Behold, I and the children whom the LORD has given me are for signs and for wonders in Israel from the LORD of hosts…
There are some things which if we can give them place and power in our own lives, win lucre great influence in enabling us to carry through our work as parents to a blessed issue of success.
I. FAITHFULNESS. The meaning of this word is explained by the resolve of the Psalmist when he says: "I will behave myself wisely in a perfect way; I will walk within my house with a perfect heart." Always when we try to do good to others we are thrown back upon ourselves; we are reminded that high work must have fit instruments, and that our influence is likely to be as our character is. As the man is so will be his strength. This is peculiarly the case as between us and our children. They know us much better than others, are much nearer to us, see us more clearly. For our children's sakes we are bound to be the best we may. Nothing that we can say or do will have half the force of that invisible and almost irresistible power which comes right from our souls, and goes at once and straight into theirs. This power, issuing from the depths of our own being, is an involuntary thing on our part. We cannot make it this or that by an act of will. This sincerity on our part ought to take as one of its forms a firm, steady family rule — an exercise of wise parental authority. On the other hand, parents mar their own influence, hinder their prayers, and injure their children, although they are very far from meaning it, by over-indulgence. They never command — never rule calmly and firmly — all is softness, liberty, or even license. Such parents tell us in defence of their system: "It is not for us to command; our best influence is, as has been said, that of personal character; if that be not right, commands from us will be of little use." On the same principle it might be said that God does not need to command; that He only needs to reveal to His creatures what He is, and they will love and serve Him. He has revealed Himself to us. And yet this same God, this Father of mercies, commands, legislates, and duly brings penalty upon those who do not obey. Law and love, these make the whole revelation of God.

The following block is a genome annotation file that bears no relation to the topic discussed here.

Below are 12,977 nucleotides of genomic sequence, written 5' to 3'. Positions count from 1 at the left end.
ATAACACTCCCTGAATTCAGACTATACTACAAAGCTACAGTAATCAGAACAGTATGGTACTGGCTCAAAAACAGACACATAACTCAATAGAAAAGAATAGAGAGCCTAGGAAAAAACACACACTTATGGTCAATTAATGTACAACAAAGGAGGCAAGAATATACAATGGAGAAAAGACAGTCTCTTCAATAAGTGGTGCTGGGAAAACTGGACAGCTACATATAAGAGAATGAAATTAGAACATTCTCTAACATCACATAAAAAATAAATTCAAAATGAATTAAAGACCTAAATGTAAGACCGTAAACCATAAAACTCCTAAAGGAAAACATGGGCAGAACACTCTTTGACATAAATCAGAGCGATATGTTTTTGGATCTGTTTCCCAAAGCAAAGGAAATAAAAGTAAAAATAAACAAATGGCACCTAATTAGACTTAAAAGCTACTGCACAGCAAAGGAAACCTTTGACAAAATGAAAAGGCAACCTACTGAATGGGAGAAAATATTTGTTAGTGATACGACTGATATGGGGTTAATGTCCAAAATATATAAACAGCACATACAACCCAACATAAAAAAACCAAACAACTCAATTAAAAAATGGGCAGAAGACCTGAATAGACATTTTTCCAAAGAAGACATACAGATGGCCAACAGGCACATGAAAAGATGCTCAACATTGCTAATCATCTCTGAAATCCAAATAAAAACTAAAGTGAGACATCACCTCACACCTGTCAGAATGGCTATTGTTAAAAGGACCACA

II. TENDERNESS. A mother's tenderness! It is one of the continual wonders of the world. It is really a greater thing than a father's constancy, a soldier's courage, or a patriot's love. Yet the world is full of it.
III. Such feelings will lead to PRAYER. In prayer for our children we are putting ourselves in the line of God's laws. "Bring them up in the nurture and admonition of the Lord." It is not our nurture, it is His, and in prayer we cast it over on Him.
IV. We are thus naturally led to the last word — HOPEFULNESS. We ought to cherish a feeling of cheerful confidence in God as to the result of our endeavours for our children's good. Discouragement, and despondency even, will come to us soon enough, and. darkly enough, if we will permit them.
(A. Raleigh, D. D.)
Parallel VersesKJV: Behold, I and the children whom the LORD hath given me are for signs and for wonders in Israel from the LORD of hosts, which dwelleth in mount Zion.